Obama rises above blind Jewish bias
America’s President has faced unwarranted mistrust with good sense and dignity
We were together in a synagogue hall in Boca Raton, Florida — a presidential candidate on a bar stool, a semi-polite audience seated in rows in front of him, and the world’s media straining to hear every word.
It took less than 10 minutes before Barack Obama faced the inevitable attack, phrased as a question: could he name any “close personal friends” who were “solemnly pro-Israel and anti-terrorist”?
In a single, contorted question lay all the suspicions about Obama and all the paranoia and conspiracy views of some of his Jewish critics. It was not enough for Obama to advocate pro-Israel and anti-terrorist policies. He needed to show something more personal.
Half the crowd jeered; the other half listened closely as Obama responded: “I have to be very cautious about this because you remember the old stereotype about somebody saying, ‘I’m not prejudiced. Some of my best friends are Jewish.’ Or somebody says, ‘I’m not prejudiced. Some of my best friends are black.’”
Then he promptly listed several names of his Jewish friends: Penny Pritzker, his finance chair; James Crown, his Illinois co-chair; Lee Rosenberg, a close friend on the executive board of AIPAC; Abner Mikva, his political mentor and former White House counsel. He could have mentioned David Axelrod, his chief strategist, or Rahm Emanuel, now his White House chief of staff. He could have told how he went to his first Seder night in a cheap hotel on the campaign trail, where he joined several junior staffers — including one who handled his bags — for an impromptu Pesach celebration, with no cameras to record the moment.
The irony for Barack Obama is that his first attempt to run for office in Washington was doomed in part because of the suspicion that he was too close to Jewish donors in Chicago, his opponents stirring up the notion that he was closer to Jewish Democrats than the overwhelmingly African-American voters he needed in order to win.
So what if he has Jewish friends? So what if he just named an ambassador to London by the name of Lou Susman? So what if his wife Michelle has a cousin who is, in fact, a rabbi with the extraordinary name of Capers Funnye, who converted under Conservative supervision?
What about his policies on Israel? As a candidate, Obama gave two speeches to meetings staged by AIPAC, the dominant pro-Israel lobby group in Washington. He started the first, in 2007, by retelling the story of an IDF helicopter ride to Kiryat Shmona, where he recalled a house struck by a Katyusha rocket. He declared “a clear and strong commitment to the security of Israel: our strongest ally in the region and its only established democracy. ”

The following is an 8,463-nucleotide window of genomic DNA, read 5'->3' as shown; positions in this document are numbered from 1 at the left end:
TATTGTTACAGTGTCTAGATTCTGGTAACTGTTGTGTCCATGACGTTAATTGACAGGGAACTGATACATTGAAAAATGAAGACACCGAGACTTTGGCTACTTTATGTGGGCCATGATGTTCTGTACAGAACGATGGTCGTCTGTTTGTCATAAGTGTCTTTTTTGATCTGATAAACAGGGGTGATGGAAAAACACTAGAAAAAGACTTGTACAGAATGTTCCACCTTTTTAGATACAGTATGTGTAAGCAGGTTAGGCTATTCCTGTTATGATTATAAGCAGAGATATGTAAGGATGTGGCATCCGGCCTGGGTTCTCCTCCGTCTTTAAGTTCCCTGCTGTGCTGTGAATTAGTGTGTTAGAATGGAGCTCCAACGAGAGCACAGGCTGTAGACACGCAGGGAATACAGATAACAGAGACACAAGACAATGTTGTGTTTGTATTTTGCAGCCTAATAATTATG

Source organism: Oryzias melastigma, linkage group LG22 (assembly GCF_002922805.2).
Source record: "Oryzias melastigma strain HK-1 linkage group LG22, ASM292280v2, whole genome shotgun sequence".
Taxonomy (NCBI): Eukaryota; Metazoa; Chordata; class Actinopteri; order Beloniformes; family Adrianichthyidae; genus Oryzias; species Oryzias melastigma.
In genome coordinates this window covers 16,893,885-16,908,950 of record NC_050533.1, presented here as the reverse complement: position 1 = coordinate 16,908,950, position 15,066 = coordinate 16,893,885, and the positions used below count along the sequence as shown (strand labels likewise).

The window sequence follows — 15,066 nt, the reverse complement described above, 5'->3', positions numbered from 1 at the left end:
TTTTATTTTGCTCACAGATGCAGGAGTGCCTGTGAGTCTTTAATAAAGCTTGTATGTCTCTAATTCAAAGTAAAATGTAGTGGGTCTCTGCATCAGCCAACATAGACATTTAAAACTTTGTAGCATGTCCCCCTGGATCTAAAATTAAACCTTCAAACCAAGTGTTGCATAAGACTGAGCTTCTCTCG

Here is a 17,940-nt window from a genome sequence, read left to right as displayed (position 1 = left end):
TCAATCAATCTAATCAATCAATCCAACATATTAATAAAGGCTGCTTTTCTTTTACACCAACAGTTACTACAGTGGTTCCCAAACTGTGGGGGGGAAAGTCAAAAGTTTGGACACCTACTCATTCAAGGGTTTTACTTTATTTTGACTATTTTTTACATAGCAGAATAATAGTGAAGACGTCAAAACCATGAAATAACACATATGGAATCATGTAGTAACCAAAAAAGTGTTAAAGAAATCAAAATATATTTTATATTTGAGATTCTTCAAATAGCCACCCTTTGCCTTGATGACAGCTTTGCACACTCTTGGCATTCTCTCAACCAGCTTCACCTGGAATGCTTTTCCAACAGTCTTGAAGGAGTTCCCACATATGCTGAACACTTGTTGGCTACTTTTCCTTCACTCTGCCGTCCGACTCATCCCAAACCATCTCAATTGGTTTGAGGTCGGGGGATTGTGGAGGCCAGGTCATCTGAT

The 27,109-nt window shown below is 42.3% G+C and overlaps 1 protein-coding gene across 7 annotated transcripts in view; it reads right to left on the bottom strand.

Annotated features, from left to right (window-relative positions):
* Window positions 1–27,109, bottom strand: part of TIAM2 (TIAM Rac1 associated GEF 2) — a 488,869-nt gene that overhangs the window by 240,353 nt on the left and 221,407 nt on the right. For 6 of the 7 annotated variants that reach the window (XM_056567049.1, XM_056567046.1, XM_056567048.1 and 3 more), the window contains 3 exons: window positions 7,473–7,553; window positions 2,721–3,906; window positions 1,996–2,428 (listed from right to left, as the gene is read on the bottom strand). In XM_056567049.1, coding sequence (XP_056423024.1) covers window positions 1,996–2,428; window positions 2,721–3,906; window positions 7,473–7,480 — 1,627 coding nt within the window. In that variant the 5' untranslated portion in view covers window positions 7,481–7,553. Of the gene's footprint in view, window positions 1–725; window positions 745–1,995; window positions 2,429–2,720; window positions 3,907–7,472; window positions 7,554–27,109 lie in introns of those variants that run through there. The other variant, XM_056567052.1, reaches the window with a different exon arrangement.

His next AIPAC speech, in 2008, was more personal. He told how he’d had a Jewish camp counsellor who had lived in Israel; how the counsellor had told stories of the Jewish yearning for a homeland, a yearning that spoke to him as a child of many cultures but with few roots.
“In many ways, I didn’t know where I came from, so I was drawn to the belief that you could sustain a spiritual, emotional, and cultural identity and I understood the Zionist idea that there is always a homeland at the centre of our story,” he explained. “And I also learned about the horror of the Holocaust and the terrible urgency it brought to the journey home to Israel.”
He had a sense of the Holocaust, too, this half-Kenyan, half-Kansan politician: his family had related stories of his great-uncle, who had helped liberate part of Buchenwald — and been traumatised by what he witnessed.
Obama promised to protect Israel’s military superiority, to work for peace and security with the Palestinians from the start of his term as President, to isolate Hamas, and to do everything in his power to stop Iran from obtaining a nuclear weapon.
People who say that isn’t enough, and that Barack Obama is no George W. Bush, need to ask themselves whether Israel is more or less safe than it was eight years ago; whether Israel is stronger or weaker when the United States has fewer allies; whether the Middle East is better or worse without a peace process to speak of; and whether Iran is stronger or weaker without its twin enemies Saddam Hussein and the Taliban in power, and with an advanced nuclear programme inside its own borders.
Those people need to ask themselves whether they can ever believe a black president named Barack Obama, no matter what he says, what he does, and what friends he keeps. Because if they can’t, the problem lies with them, not with him.
Richard Wolffe is a former ‘Newsweek’ White House correspondent who, in covering Barack Obama’s presidential campaign, travelled with Obama for its entire 21 months. His book, ‘The Making of Barack Obama’, is published by Virgin at £17.99